Image Quality: Sharpness
For such a fast lens, the Voigtländer 42.5mm f/0.95 is quite sharp, even at wide apertures. At typical portrait focus distances, the 42.5mm f/0.95 is quite sharp right from f/0.95, though there is lowered contrast than at smaller apertures. However, focusing outside of this range, both on more distant subjects and especially on closer subjects, results in softer images when the lens is shot wide open, predominantly due to rather heavy spherical aberration at certain focus distances. I’ll get into that more in a little while.
At f/0.95 to f/1.4, the lens provides enough sharpness to give you nice detail at the point of focus, while falling off gracefully to allow for very nice portraits.
Once stopped down to f/1.4 or f/2., the lens loses most of its low-contrast glow and starts becoming extremely sharp. At f/4-f/8, the lens is razor sharp from corner to corner. Click on the image below to enlarge.
Image Quality: Bokeh
With a lens of this speed and focal length, a primary use for this lens will be for creating shallow depth of field images and blurring backgrounds, so the quality of the bokeh is of major importance for a lens such as this. The 42.5mm f/0.95, like many Voigtländer lenses, has a very unique bokeh signature. At f/0.95, the specular highlights take on a cat’s eye appearance, and at closer focus distance create a beautifully soft swirly look to the blurred background. I personally find this look to be utterly gorgeous for portraits, though it is a very subjective thing. At closer portrait distances, the specular highlights are soft and even and the light glow and falloff make for a very unique rendering that is quite different from the more crisp and ‘perfect’ look you get from the more corrected fast Micro 4/3 primes such as the Olympus 75mm f/1.8. This quality is very evident on the image to the right.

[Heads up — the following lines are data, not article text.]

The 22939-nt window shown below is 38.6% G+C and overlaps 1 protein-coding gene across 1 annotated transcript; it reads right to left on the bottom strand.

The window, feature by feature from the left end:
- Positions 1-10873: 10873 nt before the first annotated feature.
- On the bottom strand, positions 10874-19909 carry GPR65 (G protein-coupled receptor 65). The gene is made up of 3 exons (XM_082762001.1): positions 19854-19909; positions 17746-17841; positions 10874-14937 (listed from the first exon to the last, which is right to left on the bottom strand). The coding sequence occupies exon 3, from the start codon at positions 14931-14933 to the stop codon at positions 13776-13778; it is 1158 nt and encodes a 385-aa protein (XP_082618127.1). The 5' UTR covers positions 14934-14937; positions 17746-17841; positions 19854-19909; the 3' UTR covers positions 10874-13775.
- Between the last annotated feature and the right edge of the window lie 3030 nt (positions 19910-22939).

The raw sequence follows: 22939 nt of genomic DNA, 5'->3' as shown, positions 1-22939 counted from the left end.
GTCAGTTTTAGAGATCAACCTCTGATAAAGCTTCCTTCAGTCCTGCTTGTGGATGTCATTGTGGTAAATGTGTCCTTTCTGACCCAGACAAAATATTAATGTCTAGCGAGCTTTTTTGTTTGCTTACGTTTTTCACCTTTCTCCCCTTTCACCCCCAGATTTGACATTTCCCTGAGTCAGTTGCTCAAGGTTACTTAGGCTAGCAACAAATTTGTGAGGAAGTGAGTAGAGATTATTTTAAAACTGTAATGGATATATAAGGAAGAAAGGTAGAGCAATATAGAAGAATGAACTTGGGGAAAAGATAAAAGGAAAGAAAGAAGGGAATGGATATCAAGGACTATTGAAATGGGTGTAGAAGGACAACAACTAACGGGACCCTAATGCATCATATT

However, if you are using the lens to shoot more distant subjects and still provide isolation, the look becomes much harsher, in addition to amplifying many of the aberrations of the lens at wide apertures. At further focus distances, the specular highlights gain a bright green ring that is very prominent, and the overall rendering of the background becomes quite busy. Some people love harsher unique bokeh such as this, though I don’t personally care for it that much. This is very evident on the image below.
When the lens is stopped down, highlights remain relatively rounded, though the shape of the 10 aperture blades is visible, as they are not curved diaphragm blades. However, bokeh remains of a similar quality to the wide open rendering, though the ‘swirl’ nature of the bokeh is lost at smaller apertures.
Image Quality: Lens Aberrations and Flare